Femke Boot (Katja Herbers), an outspoken and successful writer a popular Dutch newspaper, is coming under increasing attack from a legion of online, exclusively male trolls. When she discovers that one of them is her inconsiderate neighbour, Femke snaps and begins hunting her online tormentors in a deadly rampage.
In a free society, how do we limit the right to speak? Should an individual be allowed to shout ‘fire’ in a crowded cinema? Should people be free to say whatever they please about individuals in the public eye? Is harmful or offensive language protected by the principle of free speech? Are lies? Never have these questions felt more relevant at a time when social media is capable of mobilising extreme groups to insurrection, while phoney culture wars and conspiracy theories have the potential to radicalise millions. Director Ivo van Aart uses this febrile context as a base for his The Columnist, a black comedy which while consistently entertaining in its gleeful, revenge-horror style violence, sadly is not half as satirical or as clever as it thinks it is.
The film is stylishly mounted, striking a pleasing balance between newsroom realism and a deadpan sense of framing and editing that keep the reality of its violence at a satiric distance. As the film’s murderer-in-chief, Herbers is terrific. Her eyes have an intensity simmering behind her puppy-dog gaze, fed by years of abuse and slander from internet ignoramuses, erupting in the numerous moments when she has had enough. It’s certainly hard not to empathise with Femke: with trolls accusing her of paedophilia, threatening to kill and rape her, who would blame anyone for dreaming of the day when such bullies meet their comeuppance? Indeed, her first kill – an obnoxious neighbour who Femke discovers has been harassing her – is played for laughs.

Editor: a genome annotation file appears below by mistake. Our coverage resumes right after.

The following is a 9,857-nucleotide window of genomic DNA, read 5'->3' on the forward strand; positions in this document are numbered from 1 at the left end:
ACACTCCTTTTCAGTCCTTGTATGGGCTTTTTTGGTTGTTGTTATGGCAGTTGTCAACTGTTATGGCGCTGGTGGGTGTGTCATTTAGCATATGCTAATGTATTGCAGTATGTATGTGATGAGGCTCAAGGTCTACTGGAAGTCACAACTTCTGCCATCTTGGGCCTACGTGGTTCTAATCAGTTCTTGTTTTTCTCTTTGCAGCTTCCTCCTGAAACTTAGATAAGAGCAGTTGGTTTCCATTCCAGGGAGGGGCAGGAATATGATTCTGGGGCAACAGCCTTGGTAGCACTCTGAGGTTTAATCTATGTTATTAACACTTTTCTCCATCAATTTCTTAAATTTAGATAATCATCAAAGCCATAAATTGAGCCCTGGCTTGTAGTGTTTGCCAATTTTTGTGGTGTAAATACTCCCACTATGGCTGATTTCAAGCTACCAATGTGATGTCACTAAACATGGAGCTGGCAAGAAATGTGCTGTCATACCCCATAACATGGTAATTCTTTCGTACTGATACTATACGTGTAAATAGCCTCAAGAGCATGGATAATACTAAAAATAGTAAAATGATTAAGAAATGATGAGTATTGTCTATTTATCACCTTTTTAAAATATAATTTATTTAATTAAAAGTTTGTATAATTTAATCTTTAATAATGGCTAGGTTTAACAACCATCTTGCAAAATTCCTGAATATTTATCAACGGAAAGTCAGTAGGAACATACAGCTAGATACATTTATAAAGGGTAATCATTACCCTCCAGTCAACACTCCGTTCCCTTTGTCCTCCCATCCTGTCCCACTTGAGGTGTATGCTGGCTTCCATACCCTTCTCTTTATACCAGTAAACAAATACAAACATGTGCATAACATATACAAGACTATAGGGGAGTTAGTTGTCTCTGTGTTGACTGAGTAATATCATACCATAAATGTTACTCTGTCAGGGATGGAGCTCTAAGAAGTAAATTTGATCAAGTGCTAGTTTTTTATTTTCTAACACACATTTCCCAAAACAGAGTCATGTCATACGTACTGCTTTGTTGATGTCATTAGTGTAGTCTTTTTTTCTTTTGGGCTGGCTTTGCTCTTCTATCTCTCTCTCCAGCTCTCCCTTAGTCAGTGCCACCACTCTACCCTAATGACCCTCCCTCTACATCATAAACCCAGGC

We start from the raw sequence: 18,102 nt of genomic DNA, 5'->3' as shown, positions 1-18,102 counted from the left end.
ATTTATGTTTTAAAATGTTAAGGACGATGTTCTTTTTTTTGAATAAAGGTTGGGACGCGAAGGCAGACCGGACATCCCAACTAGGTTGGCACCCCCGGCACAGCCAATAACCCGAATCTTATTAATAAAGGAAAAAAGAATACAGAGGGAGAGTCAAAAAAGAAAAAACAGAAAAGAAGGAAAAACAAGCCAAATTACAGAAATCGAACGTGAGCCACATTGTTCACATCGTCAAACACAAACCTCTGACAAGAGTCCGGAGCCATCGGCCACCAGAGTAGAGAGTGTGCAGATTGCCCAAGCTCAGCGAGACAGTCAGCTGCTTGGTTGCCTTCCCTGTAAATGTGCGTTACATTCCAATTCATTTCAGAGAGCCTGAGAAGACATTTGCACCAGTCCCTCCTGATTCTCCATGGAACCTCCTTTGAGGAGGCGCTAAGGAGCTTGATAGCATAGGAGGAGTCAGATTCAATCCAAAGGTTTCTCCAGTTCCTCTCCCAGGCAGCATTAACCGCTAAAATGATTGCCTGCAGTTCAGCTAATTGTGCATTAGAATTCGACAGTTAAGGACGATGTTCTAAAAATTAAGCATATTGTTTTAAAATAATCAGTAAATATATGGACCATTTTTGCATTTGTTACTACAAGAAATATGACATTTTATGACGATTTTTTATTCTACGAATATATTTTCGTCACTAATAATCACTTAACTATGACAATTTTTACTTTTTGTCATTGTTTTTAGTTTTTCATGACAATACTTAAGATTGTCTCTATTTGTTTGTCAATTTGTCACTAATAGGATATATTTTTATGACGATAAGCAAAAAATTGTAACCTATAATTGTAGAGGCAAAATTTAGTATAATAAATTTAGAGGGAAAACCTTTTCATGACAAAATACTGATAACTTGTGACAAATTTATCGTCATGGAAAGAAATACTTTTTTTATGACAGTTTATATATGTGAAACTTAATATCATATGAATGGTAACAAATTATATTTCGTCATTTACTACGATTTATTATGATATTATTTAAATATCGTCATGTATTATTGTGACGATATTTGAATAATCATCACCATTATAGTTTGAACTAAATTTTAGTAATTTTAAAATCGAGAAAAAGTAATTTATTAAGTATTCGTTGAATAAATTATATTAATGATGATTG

It’s a smart way of bringing us into Femke’s perspective – not dissimilar to the many relatable aggravations that beset Michael Douglas in the first act of Falling Down. By the final act, however, The Columnist’s limitations are difficult to ignore. Her relationship with horror author Steven Dood (Bram van der Kelen) is somewhat of a mixed bag – Steven himself is entirely believable as a partner who loves and challenges her in equal measure, but his being a writer of violence acts set against Femke’s real-life murders feels both contrived and under-explored.
Meanwhile, the film’s metamorphosis from cathartic black comedy to satiric examination of free speech feels clunky and misjudged, leading to a mawkish and somewhat predictable denouement, not helped by some very on-the-nose climactic cross-cutting between Femke’s stalking of her penultimate victim and her daughter’s school speech espousing the virtues of unruly expression. That climactic sequence neatly summarises The Columnist’s virtues and its vices: fun, violent and cathartic, but with an air of arch self-satisfaction that misses the complexity of the debate it constructs around itself.